In simple language, Peter was saying that the two remaining apostles who witnessed the Transfiguration were collecting a set of official works which would have their apostolic approbation. These documents were to be considered by Christians as “more confirmed” than any others in circulation. And besides that, these documents were to remain in the presence of Christians to be consulted “at each time” the Christian community needed to do so in order to learn the truth of “the great and precious promises” of Christ. These official writings (documents) were to last until the second advent of Christ and to be esteemed as being on an equal basis with the Old Testament Scriptures.
“I stir up your sincere mind by reminder; that you remember the words spoken before by the Holy Prophets, AND the commandment of the Lord and Savior through your apostles.”
2 Peter 3:1–2
To be able to be reminded of all the teachings of the apostles of Christ required Christians to have some kind of written documents of an official nature which could be consulted whenever they needed to study the essential truths of Christ.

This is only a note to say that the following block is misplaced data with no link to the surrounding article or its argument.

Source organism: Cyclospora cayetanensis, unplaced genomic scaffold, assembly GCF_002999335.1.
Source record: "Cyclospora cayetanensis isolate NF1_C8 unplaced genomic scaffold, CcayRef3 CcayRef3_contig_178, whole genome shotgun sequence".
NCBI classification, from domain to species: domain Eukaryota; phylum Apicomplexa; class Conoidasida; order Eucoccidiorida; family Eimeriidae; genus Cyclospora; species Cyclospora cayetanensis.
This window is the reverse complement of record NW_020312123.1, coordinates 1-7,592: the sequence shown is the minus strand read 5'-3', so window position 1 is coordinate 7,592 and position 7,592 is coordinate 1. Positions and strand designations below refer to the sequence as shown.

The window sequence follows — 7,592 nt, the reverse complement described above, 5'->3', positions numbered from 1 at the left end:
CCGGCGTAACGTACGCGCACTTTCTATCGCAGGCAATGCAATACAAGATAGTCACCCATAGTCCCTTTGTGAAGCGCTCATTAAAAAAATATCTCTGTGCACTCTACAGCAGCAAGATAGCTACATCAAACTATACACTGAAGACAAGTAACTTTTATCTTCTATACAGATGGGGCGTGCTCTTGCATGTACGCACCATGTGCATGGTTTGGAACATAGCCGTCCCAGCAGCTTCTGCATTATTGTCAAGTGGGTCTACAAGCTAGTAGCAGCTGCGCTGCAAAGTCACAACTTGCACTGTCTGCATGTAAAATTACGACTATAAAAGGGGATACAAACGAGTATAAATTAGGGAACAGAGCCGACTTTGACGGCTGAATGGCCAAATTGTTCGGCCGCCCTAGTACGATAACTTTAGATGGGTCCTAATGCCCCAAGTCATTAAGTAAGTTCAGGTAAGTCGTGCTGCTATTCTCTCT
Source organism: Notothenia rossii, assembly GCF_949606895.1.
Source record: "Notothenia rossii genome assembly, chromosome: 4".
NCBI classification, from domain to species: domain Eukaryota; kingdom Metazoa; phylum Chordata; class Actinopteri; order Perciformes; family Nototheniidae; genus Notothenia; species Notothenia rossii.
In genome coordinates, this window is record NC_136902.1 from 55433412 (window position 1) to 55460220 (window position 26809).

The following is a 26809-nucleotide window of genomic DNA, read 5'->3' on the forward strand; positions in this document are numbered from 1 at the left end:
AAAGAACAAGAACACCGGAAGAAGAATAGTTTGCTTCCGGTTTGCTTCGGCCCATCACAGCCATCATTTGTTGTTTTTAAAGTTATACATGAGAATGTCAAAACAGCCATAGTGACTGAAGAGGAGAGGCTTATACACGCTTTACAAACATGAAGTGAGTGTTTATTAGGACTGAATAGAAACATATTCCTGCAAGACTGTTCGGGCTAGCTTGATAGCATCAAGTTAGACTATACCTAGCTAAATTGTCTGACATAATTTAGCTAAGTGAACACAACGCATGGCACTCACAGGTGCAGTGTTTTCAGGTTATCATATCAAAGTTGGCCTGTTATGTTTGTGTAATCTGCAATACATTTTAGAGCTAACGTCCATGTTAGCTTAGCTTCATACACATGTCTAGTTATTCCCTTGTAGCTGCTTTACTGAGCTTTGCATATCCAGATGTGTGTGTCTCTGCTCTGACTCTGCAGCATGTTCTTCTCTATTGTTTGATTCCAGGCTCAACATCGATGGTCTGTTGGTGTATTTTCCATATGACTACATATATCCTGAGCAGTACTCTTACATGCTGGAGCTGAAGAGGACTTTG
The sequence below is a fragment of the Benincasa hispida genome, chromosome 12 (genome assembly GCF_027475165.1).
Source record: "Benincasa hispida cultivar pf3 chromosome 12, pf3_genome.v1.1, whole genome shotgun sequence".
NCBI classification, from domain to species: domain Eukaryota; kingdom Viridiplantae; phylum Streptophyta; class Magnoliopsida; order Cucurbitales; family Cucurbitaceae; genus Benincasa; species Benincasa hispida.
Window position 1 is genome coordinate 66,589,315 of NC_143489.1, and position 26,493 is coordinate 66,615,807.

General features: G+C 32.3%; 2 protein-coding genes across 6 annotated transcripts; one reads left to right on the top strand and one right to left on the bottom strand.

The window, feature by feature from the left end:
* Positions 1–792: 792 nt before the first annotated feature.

What we will come to see is that there were two canonization periods in which New Testament books were placed in a canon. The first canonization was accomplished by Peter and Paul in Rome (which I will explain shortly). This first, or partial, canonization of several documents was then sent to the apostle John to finally arrange and add his authorization to that of Peter and Paul. As a matter of fact, the final canonization was designed to rest with the apostle John. This was because of a special rank that he possessed to perform the job. This is one of the main reasons that Christ had John to live much longer than Peter or Paul, and that he was prophesied to present the final collection of New Testament books to the Christian community and to all the world.